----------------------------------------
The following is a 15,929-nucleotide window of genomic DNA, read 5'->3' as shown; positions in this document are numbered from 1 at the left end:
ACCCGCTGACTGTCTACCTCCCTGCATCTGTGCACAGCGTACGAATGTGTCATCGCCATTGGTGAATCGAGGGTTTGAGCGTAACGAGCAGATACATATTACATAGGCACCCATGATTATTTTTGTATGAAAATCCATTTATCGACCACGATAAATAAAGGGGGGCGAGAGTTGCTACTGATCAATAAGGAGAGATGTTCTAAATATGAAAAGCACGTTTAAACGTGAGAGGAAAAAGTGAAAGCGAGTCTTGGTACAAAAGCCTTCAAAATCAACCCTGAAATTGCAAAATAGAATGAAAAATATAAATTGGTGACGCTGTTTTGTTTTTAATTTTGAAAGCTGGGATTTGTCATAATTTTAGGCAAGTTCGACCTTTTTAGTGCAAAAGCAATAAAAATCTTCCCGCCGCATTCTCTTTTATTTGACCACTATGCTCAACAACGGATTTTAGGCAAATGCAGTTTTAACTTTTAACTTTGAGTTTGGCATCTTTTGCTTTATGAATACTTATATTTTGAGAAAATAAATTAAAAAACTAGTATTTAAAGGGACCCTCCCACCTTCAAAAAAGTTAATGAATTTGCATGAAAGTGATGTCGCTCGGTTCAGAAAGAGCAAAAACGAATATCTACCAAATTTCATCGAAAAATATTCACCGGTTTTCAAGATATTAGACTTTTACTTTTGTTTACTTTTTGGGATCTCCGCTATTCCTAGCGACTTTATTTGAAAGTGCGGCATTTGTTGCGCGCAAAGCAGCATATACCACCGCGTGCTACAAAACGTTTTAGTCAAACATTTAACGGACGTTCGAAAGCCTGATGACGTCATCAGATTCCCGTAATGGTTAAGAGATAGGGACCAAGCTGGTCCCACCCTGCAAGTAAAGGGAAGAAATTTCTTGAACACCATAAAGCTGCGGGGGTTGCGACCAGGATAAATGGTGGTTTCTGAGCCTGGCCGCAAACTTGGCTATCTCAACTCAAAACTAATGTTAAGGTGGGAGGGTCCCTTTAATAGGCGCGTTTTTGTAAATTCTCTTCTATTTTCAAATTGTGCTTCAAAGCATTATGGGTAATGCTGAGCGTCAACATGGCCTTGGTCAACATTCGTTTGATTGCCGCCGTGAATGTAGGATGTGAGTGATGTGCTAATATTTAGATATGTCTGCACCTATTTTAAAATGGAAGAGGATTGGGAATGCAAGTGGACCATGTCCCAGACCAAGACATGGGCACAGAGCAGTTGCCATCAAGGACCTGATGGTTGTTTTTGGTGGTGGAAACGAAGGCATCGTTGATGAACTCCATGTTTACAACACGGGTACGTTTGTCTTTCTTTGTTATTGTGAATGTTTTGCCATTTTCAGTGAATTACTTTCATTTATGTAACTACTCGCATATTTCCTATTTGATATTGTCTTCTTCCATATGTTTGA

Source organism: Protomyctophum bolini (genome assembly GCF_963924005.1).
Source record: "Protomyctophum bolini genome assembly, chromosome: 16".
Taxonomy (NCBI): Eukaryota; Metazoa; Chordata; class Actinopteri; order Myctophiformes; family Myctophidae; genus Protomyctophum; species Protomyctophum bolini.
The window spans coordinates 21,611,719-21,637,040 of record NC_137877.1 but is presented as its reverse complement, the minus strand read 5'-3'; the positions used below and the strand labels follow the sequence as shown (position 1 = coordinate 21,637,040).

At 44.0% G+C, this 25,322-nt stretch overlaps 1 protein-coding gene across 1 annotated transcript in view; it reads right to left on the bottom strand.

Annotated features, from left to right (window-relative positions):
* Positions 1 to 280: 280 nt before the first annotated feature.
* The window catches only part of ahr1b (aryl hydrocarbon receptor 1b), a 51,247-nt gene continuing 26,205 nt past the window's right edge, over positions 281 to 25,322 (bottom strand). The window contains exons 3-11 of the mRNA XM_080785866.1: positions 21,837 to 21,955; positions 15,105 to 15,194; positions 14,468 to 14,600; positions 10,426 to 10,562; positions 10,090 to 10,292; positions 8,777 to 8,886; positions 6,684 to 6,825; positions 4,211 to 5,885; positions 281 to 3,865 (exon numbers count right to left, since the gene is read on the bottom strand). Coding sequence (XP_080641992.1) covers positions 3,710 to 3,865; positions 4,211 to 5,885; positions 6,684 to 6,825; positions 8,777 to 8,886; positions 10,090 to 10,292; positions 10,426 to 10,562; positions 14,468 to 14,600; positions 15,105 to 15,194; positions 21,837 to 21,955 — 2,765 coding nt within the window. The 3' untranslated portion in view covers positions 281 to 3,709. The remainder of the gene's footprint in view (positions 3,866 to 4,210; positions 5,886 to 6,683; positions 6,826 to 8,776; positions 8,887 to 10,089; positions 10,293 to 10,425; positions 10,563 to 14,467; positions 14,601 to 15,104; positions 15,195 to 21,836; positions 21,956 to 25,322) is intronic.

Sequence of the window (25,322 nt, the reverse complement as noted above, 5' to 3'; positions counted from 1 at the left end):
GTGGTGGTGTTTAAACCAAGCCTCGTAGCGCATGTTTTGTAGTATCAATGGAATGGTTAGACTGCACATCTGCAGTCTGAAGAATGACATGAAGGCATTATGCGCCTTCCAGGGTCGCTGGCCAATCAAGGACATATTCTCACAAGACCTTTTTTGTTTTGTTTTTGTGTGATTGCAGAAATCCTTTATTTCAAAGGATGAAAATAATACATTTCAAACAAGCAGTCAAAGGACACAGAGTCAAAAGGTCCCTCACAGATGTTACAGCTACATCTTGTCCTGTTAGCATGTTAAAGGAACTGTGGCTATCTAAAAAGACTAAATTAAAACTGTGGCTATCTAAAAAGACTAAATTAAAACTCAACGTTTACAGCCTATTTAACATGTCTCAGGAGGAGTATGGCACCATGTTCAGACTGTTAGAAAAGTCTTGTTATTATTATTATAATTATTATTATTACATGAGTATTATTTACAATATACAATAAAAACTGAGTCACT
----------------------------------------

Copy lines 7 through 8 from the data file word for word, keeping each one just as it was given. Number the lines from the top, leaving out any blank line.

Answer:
At 44.0% G+C, this 25,322-nt stretch overlaps 1 protein-coding gene across 1 annotated transcript in view; it reads right to left on the bottom strand.

Annotated features, from left to right (window-relative positions):